DIFFERENCE BETWEEN PERFECT COMPETITION AND MONOPOLY

PERFECT COMPETITION

A Perfect Competition market is that type of market in which the number of buyers and sellers is very large, all are engaged in buying and selling a homogeneous product without any artificial restrictions and possessing perfect knowledge of the market at a time.

ACCORDING TO MRS. JOAN ROBINSON

Perfect Competition prevails when the demand for the output of each producer is perfectly elastic.”

ACCORDING TO BOULDING

“A Perfect Competition market may be defined as a large number of buyers and sellers all engaged in the purchase and sale of identically similar commodities, who are in close contact with one another and who buy and sell freely among themselves.”

MONOPOLY

The word monopoly has been derived from the combination of two words i.e., ‘Mono’ and ‘Poly’. Mono refers to a single and poly to control.

In this way, monopoly refers to a market situation in which there is only one seller of a commodity.

There are no close substitutes for the commodity it produces and there are barriers to entry. The single producer may be in the form of individual owner or a single partnership or a joint stock company. In other words, under monopoly there is no difference between firm and industry.

Monopolist has full control over the supply of commodity. Having control over the supply of the commodity he possesses the market power to set the price. Thus, as a single seller, monopolist may be a king without a crown. If there is to be monopoly, the cross elasticity of demand between the product of the monopolist and the product of any other seller must be very small.

The difference between Perfect Competition and Monopoly is as follows:

BASIS OF DIFFERENCE PERFECT COMPETITION MONOPOLY
BUYERS AND SELLERS Large number of buyers and sellers. Single seller but large number of buyers.
DEMAND ELASTICITY Demand is perfectly elastic. Demand is inelastic.
COMPETITION Competition is there. No competition is there.
OUTPUT AND PRICE Under perfect competition price is equal to marginal cost at the equilibrium output. While under monopoly, the price is greater than average cost.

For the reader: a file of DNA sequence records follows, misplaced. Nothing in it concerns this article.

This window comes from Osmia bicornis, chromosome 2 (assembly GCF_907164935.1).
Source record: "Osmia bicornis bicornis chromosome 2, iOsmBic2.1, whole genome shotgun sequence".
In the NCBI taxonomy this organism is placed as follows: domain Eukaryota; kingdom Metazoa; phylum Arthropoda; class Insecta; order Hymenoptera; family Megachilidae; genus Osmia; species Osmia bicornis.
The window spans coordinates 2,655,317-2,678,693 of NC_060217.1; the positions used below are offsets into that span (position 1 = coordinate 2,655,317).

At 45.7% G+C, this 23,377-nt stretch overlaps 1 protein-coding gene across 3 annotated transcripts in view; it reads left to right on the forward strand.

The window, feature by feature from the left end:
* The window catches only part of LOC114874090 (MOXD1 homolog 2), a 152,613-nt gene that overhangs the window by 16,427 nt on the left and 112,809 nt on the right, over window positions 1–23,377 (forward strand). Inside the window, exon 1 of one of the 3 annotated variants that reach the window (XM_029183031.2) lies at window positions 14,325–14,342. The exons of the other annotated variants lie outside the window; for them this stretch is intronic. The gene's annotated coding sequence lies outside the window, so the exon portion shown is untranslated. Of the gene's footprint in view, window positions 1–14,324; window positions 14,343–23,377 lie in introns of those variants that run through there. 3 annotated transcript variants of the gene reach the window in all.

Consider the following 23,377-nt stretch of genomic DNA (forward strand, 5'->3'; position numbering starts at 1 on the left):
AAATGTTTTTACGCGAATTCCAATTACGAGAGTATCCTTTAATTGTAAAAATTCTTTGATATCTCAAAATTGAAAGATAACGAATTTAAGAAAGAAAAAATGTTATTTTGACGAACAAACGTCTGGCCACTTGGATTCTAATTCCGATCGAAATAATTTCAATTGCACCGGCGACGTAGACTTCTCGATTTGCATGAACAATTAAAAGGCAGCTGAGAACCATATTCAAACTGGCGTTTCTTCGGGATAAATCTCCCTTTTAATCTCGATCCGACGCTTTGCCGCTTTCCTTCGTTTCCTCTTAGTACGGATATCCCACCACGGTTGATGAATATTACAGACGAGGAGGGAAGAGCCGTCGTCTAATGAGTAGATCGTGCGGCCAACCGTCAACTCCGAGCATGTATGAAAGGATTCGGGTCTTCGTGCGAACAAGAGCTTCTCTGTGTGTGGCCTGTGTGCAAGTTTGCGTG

EQUILIBRIUM Under perfect competition equilibrium is possible only when mr = mc and mc cuts the mr curve from below.  But under simple monopoly, equilibrium can be realized whether marginal cost is rising, constant or falling.
ENTRY AND EXIT OF FIRMS Under perfect competition, there exist no restrictions on the entry or exit of firms into the industry.  Under simple monopoly, there are strong barriers on the entry and exit of firms.
PRICE DISCRIMINATION Under simple monopoly, a monopolist can charge different prices from the different groups of buyers.  But, in the perfectly competitive market, it is absent by definition.
PROFITS Under perfect competition, a firm in the long run enjoys only normal profits. The difference between price and marginal cost under monopoly results in super-normal profits to the monopolist. 
SUPPLY CURVE OF THE FIRM Under perfect competition, supply curve can be known. It is so because all firms can sell desired quantity at the prevailing price. Moreover, there is no price discrimination.  Under monopoly, supply curve cannot be known. Mc curve is not the supply curve of the monopolist.
SLOPE OF DEMAND CURVE Under perfect competition, demand curve is perfectly elastic. It is due to the existence of large number of firms. Price of the product is determined by the industry and each firm has to accept that price.  On the other hand, under monopoly, average revenue curve slopes downward. Ar and mr curves are separate from each other. Price is determined by the monopolist. 

CONCLUSION

In a monopoly market, it is possible for a firm to charge distinct prices from various customers, for the same product. So, the firm can adopt price discrimination policy. On the other hand, as non-price competition is prevalent in the market, therefore, price discrimination is not possible, so, no firm can charge different prices from different customers.

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